The Orthodox Union Rabbinic Panel’s ruling against the ordination of women addresses the masorah point very thoroughly (pp. 6-10). Anyone who reads this ruling, issued by top-tier poskim (halachic authorities) in the US, including Rabbi Hershel Schachter (Rosh Yeshiva and Rosh Kollel at Yeshiva University/Rabbi Isaac Elchanan Theological Seminary) and the late Rabbi Gedalia Dov Schwartz (Chief Rabbinic Judge at Beth Din of America), can see that the issue is not simplistically “it has never been done before”; very profound halachic issues are at play and are meticulously evaluated and adjudicated in this Orthodox Union project by some of the greatest rabbinic scholars of the time.
The Orthodox position against the ordination of women has been affirmed by the Council of Torah Sages of Agudath Israel of America, by the Rabbinical Council of America, by the Rabbinical Alliance of America, by Traditional Orthodox Rabbis of America, and by countless preeminent individual halachic authorities. Please also see the Statement on Orthodoxy issued by Coalition of Jewish Values. This all represents the broad and unified position by halachic leadership against the ordination of women as rabbis. It would have been nice for Rabbi Rosen to cite these rulings and address the detailed and controlling sources upon which they are based, rather than dismiss everything as a misogynistic conspiracy. Before castigating the generation’s most preeminent rabbinic scholars, Rabbi Rosen ought to have done his homework.
Rabbi Rosen then raises and rejects another argument against the ordination of women:
Some quote Maimonides, that women cannot be appointed to positions of authority in the community. This is strange since there were women prophets, judges, and queens not to mention all those wealthy and powerful women over the ages whom the rabbis always made a great effort to cultivate. Like several of his opinions, it is based on the context of the time.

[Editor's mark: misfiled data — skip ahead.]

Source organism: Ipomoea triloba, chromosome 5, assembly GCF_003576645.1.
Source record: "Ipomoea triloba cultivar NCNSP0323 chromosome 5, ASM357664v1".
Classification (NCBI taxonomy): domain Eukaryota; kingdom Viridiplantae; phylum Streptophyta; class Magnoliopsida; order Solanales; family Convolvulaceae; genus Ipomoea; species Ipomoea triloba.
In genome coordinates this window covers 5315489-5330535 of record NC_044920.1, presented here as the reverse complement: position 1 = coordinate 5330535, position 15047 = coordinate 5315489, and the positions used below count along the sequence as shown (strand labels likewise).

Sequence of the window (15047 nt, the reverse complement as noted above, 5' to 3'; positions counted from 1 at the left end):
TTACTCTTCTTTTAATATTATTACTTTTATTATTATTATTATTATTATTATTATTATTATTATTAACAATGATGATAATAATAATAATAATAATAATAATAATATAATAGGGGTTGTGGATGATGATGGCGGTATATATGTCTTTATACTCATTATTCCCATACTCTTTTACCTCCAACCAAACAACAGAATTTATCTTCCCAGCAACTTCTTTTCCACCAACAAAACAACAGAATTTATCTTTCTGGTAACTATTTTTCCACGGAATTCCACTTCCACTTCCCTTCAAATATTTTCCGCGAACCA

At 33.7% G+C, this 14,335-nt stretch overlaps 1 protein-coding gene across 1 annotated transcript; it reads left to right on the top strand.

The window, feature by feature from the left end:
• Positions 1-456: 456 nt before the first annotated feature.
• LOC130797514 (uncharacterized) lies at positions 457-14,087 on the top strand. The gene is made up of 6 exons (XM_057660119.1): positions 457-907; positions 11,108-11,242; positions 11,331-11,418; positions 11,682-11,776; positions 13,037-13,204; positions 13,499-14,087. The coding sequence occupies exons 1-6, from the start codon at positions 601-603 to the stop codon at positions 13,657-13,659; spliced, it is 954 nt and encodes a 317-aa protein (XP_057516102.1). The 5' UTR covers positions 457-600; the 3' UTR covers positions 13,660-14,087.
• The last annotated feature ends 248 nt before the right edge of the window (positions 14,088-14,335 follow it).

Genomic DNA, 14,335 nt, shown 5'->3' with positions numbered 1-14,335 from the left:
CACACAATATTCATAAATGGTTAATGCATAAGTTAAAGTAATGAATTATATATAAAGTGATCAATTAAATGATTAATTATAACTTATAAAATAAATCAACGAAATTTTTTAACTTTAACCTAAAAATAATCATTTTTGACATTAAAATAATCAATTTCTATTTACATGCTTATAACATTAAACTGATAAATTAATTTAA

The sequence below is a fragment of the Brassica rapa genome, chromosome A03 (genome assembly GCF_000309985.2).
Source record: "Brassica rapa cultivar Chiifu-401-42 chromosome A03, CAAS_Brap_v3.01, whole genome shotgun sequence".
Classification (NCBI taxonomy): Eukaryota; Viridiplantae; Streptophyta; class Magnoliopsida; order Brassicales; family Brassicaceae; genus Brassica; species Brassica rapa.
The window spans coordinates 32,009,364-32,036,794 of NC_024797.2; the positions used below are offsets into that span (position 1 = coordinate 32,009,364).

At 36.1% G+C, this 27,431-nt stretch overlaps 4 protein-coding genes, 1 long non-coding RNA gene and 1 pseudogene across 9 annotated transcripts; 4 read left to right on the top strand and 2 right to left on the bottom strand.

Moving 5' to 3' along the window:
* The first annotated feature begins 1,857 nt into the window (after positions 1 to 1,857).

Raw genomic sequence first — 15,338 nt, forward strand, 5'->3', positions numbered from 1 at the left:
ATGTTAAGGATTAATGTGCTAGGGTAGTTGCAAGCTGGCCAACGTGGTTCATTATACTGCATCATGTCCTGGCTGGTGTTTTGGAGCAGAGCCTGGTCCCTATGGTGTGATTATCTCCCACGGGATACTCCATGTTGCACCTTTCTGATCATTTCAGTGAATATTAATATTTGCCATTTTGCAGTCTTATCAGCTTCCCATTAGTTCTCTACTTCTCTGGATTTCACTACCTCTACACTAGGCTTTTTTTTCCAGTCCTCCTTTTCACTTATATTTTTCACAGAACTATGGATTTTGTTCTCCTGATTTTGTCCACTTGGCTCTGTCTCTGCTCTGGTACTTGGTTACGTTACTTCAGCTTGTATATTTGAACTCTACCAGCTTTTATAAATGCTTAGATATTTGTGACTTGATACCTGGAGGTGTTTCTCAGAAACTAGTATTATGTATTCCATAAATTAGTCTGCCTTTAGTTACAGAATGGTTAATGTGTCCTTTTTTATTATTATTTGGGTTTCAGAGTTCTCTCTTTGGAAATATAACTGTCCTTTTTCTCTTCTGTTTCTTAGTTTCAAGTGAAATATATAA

Rabbi Rosen apparently did not look up the words of Maimonides, which can be found in Hil. Melachim 1:5 and actually reflect a command in the Torah (Deut. 17:15) that Maimonides cites, and which derive from classical Talmudic sources. When writing on this matter, Maimonides was clearly not merely penning social commentary. Page 8 of the Orthodox Union Rabbinic Panel’s ruling elaborates upon Maimonides’ ruling and invokes Rabbi Soloveitchik’s exposition of it. Rabbi Rosen would do well to read this. And as someone who identifies as an Orthodox rabbi, the notion of dismissing a Biblical command, as Maimonides viewed it, due to it being “based on the context of the time”, is something Rabbi Rosen should rethink, as such is a very non-Orthodox approach to Halacha.
Rabbi Rosen claims to have the credentials to evaluate and criticize the broad-based Orthodox rabbinic ruling against the ordination of women, writing:
My loyalties religiously are with the Charedi world (not politically). And I confess I am a solid traditionalist on halachic matters. But I can still tell a petty, silly pointless argument when I see one.
Belying this traditionalist assertion is Rabbi Rosen’s membership in Torat Chayim, a liberal-pluralistic clergy organization that is closely aligned with Yeshivat Maharat – the very school that ordained Dr. Taylor-Guthartz.
This episode did not end favorably for Rabbi Mirvis, as LSJS proceeded to reject his position (despite his serving as president of LSJS) and subsequently announced Dr. Taylor-Guthartz’ reinstatement:
(W)e have concluded that our academic fellows are not religious appointments – and therefore should be made on the basis of academic merit. As such, we are delighted to restore Dr. Taylor-Guthartz’s academic Research Fellowship.
LSJS has enthusiastically affirmed Dr. Taylor-Guthartz, and by its own implicit admission, has commenced the forfeiture of its Orthodoxy.